Robotics in research – freeing up time for socially-distanced innovation?

Meet the pioneering robot researcher, putting in the hours as scientists socially distance and innovate.
7 July 2020

A robotic lab assistant (not the one in Liverpool). Source: Shutterstock

  • A research team at the University of Liverpool has used a robot to keep lab experiments running during lockdown
  • It’s a departure from usual ‘blue-collar’ applications on production lines
  • Similar hardware may become a crucial recipe for scientific work in post-pandemic recovery and in future 

The disruption caused by the coronavirus has highlighted, time and again, how our pre-pandemic obsession with ‘going automated’ across industries held water. But away from production lines and other blue-collar applications, the University of Liverpool (UoL), UK has shown how robots can carry huge benefits by working non-stop within the bounds of academia too.

Branded an “intelligent machine with social distancing skills,” the £100,000 (US$126,000) robotic researcher – essentially a remotely-operated ‘robo-chemist’ – is equipped with a level of artificial intelligence (AI) that goes beyond typical robotic machinery, allowing it to utilize previous results and, ultimately, ‘decide what to do next’.

The robotic arm has been lifting test tubes and siphoning serums day and night in the hunt for solar cell reaction catalysts, but researchers believe the robot – or at least the technology underpinning it – could also be repurposed for the fight against Covid-19 in vaccine development.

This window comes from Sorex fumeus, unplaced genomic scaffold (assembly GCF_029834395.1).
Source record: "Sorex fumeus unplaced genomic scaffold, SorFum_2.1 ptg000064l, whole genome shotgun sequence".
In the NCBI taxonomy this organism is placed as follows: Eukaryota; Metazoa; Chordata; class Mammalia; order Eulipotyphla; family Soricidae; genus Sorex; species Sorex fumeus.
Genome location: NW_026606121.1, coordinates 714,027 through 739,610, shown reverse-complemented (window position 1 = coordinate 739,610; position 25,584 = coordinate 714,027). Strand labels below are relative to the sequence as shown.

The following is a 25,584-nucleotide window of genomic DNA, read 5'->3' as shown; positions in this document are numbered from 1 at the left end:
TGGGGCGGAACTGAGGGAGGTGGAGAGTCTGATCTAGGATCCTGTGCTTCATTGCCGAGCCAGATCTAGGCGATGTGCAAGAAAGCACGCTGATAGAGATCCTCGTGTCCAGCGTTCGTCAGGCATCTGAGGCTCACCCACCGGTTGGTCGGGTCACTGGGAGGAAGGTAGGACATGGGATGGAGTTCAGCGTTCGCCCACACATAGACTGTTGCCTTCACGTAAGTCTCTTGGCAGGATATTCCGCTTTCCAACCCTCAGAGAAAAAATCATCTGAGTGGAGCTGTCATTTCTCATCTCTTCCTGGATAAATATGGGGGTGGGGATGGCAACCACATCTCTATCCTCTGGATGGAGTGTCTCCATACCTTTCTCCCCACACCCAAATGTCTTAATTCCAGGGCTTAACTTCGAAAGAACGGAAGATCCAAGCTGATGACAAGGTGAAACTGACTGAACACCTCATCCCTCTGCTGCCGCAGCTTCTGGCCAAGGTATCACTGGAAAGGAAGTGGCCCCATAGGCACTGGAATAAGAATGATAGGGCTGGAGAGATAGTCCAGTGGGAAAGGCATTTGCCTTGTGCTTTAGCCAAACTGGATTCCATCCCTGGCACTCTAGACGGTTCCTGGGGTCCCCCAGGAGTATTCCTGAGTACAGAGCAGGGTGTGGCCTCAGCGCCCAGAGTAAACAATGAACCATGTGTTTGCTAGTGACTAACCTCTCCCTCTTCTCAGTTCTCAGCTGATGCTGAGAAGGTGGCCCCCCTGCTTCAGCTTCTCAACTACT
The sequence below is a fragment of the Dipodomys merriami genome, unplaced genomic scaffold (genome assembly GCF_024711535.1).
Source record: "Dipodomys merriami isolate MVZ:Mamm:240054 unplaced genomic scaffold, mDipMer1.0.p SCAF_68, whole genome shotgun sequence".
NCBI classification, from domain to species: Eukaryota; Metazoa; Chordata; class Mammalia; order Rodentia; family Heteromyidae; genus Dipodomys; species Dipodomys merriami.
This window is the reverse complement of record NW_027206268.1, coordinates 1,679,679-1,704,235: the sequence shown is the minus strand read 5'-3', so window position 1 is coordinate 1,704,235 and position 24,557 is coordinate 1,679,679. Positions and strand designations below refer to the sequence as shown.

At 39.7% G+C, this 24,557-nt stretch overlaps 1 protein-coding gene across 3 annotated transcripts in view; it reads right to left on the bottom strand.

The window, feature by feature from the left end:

TechHQ previously highlighted the power of AI in making scientific in-roads faster, cheaper and more-effective, by rapidly crunching through vast banks of data that would take human researchers months, if not years. This sentiment is echoed by the robot’s developer Benjamin Burger: “[The robot] frees my time to focus on innovation and new solutions, rather than doing the same action.”

And that neatly sums up the core concept of Robotic Process Automation (RPA); software-based scripts that are being employed across multiple applications in businesses to expedite repetitive tasks and minimize human-error. But when it comes to physical robots, we’re more used to seeing them on production lines, or in places such as mines, quarries, or offshore wind farms where it can simply be too dangerous for humans to venture.

A new report by the Royal Society of Chemistry, however, emphasizes the importance of “urgently embracing” robotics, AI and advanced computing as part of a post-Covid national research strategy. Like the every other place of work, scientists have been rendered ‘remote’ by enforced lockdowns and safety concerns,  but robo-scientists can continue to carry out ground-breaking research in situ.

This isn’t a replacement strategy. Instead, robotics systems like that of UoL’s could do the heavy-lifting in laboratories – with oversight from a potentially global team – while researchers can shift their focus to other parts of the project or more valuable tasks.

Speaking to the BBC, Deirdre Black, head of research and innovation at the Royal Society of Chemistry, said by leveraging robotics and automation,  scientists can “explore bigger and more complex problems, like decarbonization, preventing and treating disease, and making our air cleaner.”

With every industry grappling with the implications of the pandemic for months, if not years to come, we can expect robotics and automation technologies to see further rapid adoption not just in heavy industries, but in the worlds of science and academia too which will be equally as important to recovery.

We have already seen examples of this shift with Pepper (Softbank Robotics’ programmable humanoid) lending a personable touch to Covid-19 patients in intensive care.